Hungary’s Orbán Considering Union with Polish Conservatives

Polish Prime Minister Mateusz Morawiecki shakes hands with Hungarian Prime Minister Viktor Orban (L) during a meeting on May 14, 2018 at the Palace on the Isle in Warsaw's Lazienki Park. (Photo by JANEK SKARZYNSKI / AFP) (Photo credit should read JANEK SKARZYNSKI/AFP/Getty Images)
JANEK SKARZYNSKI/AFP/Getty

Hungary’s Prime Minister Viktor Orbán is considering aligning his party with the ruling conservatives in Poland if he cannot reform the establishment European People’s Party (EPP) grouping in the European Parliament.

Prime Minister Orbán alluded to the union on his conservative Fidesz party and Poland’s ruling Law and Justice (PiS) party on his Friday broadcast on Kossuth Radio.

The Hungarian premier and the EPP establishment, wich includes the parties of Germany’s Angela Merkel and EU chief Jean-Claude Juncker, have come into conflict over migrant issues and Fidesz’s alleged contravention of the notionally centre-right grouping’s “Christian democratic values.”

“It’s possible this debate will end in a way that our place is not in the People’s Party, but outside it,” Mr Orbán said, adding that he would “prefer to achieve… the transformation of the People’s Party so there is room inside it for anti-immigration forces like us.”

“But if there’s a need to start something new, then obviously the first place where we will negotiate is Poland,” he added.

The Hungarian leader is set to meet Poland’s prime minister Mateusz Morawiecki, pictured with him above, on March 15th.

A poster from a Hungarian government campaign showing EU Commission President Jean-Claude Juncker and Hungarian-American financier George Soros with the caption "You, too, have a right to know what Brussels is preparing to do" is displayed on a phone booth in Budapest, March 4, 2019. Hungarian officials said the campaign claiming that EU leaders like Juncker, backed by Soros, want to bring mass migration into Europe, would end by March 15. (AP Photo/Pablo Gorondi)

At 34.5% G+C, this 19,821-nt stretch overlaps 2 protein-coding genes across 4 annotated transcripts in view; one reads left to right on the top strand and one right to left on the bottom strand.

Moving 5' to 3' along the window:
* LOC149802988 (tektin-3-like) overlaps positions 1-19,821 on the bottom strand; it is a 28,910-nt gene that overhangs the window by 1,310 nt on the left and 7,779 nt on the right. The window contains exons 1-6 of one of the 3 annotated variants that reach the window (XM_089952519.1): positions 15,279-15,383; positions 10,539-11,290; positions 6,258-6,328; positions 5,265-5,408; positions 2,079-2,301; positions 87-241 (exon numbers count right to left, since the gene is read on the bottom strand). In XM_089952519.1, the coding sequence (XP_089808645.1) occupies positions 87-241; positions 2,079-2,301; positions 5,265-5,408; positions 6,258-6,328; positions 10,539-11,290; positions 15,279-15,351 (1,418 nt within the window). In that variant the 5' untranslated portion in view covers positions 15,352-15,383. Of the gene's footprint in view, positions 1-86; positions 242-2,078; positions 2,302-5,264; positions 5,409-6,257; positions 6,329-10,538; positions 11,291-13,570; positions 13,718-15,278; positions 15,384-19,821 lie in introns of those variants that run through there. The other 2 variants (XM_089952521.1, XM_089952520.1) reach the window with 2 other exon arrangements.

A poster from a Hungarian government campaign showing EU Commission President Jean-Claude Juncker and Hungarian-American financier George Soros with the caption “You, too, have a right to know what Brussels is preparing to do” is displayed on a phone booth in Budapest, March 4, 2019. Hungarian officials said the campaign claiming that EU leaders like Juncker, backed by Soros, want to bring mass migration into Europe, would end by March 15. (AP Photo/Pablo Gorondi)

The EPP is the largest grouping in the European Parliament, and takes the position that mass migration from the Global South needs to be “managed” — with migrants distributed among EU members — rather than stopped.

It is on immigration and national sovereignty that the Hungarian premier has come into conflict with his EPP colleagues most sharply, and though he has discussed aligning ideologically with Italy’s right-populist Matteo Salvini ahead of May’s European Parliament elections, this is the first time Mr Orbán has indicated a serious consideration of joining or forming a new political grouping.

Earlier this year, the Hungarian gave his support to Salvini’s League (La Lega) aligning with Poland’s conservative PiS, which is a member of the Alliance of Conservatives and Reformists in Europe, to counter the “French-German axis” in the EU-wide May polls.

Hungary and Poland have become natural allies in the fight against the progression of Brussels towards institutionalising open borders and eroding national sovereignty, with both rejecting the forced redistribution of migrants arriving from the Middle East after Chancellor Merkel unilaterally suspended the immigration controls in late 2015.

Both have had so-called Article 7 procedures launched against them, with the European Union triggering the potentially punitive measures against Poland for reforming a judiciary burdened by its legacy of Communism, and against Hungary for alleged breaches of “European values” and its anti-illegal migration laws.

The EPP’s chairman, Manfred Weber, on Tuesday ordered the Hungarian government to remove posters critical of European Commission President Jean-Claude Juncker, also a member of the EPP.

The grouping is set to meet on March 20th to discuss the possible expulsion of Fidesz over the party’s position on border control and other alleged contraventions of the group’s “Christian democratic” values.

“We won’t compromise on the issue of the protection of Christian culture and migration,” Prime Minister Orbán said. “Everything else is open for discussion.”

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